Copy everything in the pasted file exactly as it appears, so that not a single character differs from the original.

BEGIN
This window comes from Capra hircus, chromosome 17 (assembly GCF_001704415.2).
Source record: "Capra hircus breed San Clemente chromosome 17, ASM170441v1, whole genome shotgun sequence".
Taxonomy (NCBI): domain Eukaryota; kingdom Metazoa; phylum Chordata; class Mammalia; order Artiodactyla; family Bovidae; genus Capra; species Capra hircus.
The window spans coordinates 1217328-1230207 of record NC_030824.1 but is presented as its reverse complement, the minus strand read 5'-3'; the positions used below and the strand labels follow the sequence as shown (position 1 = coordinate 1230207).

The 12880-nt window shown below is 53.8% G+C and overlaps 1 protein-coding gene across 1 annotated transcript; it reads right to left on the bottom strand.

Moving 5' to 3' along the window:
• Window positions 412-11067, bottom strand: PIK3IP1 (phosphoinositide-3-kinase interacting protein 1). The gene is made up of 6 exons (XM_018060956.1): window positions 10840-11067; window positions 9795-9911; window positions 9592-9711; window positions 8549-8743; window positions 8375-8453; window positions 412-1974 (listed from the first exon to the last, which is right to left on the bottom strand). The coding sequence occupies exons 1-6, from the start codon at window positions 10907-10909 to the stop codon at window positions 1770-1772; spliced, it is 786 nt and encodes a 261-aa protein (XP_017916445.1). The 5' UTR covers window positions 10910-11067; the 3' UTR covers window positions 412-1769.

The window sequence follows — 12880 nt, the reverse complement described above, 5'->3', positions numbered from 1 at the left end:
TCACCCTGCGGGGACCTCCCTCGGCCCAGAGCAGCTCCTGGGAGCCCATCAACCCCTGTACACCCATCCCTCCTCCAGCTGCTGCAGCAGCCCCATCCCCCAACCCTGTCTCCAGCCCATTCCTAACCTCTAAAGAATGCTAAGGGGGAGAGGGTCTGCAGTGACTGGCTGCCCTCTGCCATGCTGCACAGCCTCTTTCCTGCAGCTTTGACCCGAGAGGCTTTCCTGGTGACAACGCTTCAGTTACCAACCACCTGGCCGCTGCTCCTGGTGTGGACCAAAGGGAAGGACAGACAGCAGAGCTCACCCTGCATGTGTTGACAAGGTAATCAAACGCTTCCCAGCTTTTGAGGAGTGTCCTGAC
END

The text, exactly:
This window comes from Capra hircus, chromosome 17 (assembly GCF_001704415.2).
Source record: "Capra hircus breed San Clemente chromosome 17, ASM170441v1, whole genome shotgun sequence".
Taxonomy (NCBI): domain Eukaryota; kingdom Metazoa; phylum Chordata; class Mammalia; order Artiodactyla; family Bovidae; genus Capra; species Capra hircus.
The window spans coordinates 1217328-1230207 of record NC_030824.1 but is presented as its reverse complement, the minus strand read 5'-3'; the positions used below and the strand labels follow the sequence as shown (position 1 = coordinate 1230207).

The 12880-nt window shown below is 53.8% G+C and overlaps 1 protein-coding gene across 1 annotated transcript; it reads right to left on the bottom strand.

Moving 5' to 3' along the window:
• Window positions 412-11067, bottom strand: PIK3IP1 (phosphoinositide-3-kinase interacting protein 1). The gene is made up of 6 exons (XM_018060956.1): window positions 10840-11067; window positions 9795-9911; window positions 9592-9711; window positions 8549-8743; window positions 8375-8453; window positions 412-1974 (listed from the first exon to the last, which is right to left on the bottom strand). The coding sequence occupies exons 1-6, from the start codon at window positions 10907-10909 to the stop codon at window positions 1770-1772; spliced, it is 786 nt and encodes a 261-aa protein (XP_017916445.1). The 5' UTR covers window positions 10910-11067; the 3' UTR covers window positions 412-1769.

The window sequence follows — 12880 nt, the reverse complement described above, 5'->3', positions numbered from 1 at the left end:
TCACCCTGCGGGGACCTCCCTCGGCCCAGAGCAGCTCCTGGGAGCCCATCAACCCCTGTACACCCATCCCTCCTCCAGCTGCTGCAGCAGCCCCATCCCCCAACCCTGTCTCCAGCCCATTCCTAACCTCTAAAGAATGCTAAGGGGGAGAGGGTCTGCAGTGACTGGCTGCCCTCTGCCATGCTGCACAGCCTCTTTCCTGCAGCTTTGACCCGAGAGGCTTTCCTGGTGACAACGCTTCAGTTACCAACCACCTGGCCGCTGCTCCTGGTGTGGACCAAAGGGAAGGACAGACAGCAGAGCTCACCCTGCATGTGTTGACAAGGTAATCAAACGCTTCCCAGCTTTTGAGGAGTGTCCTGAC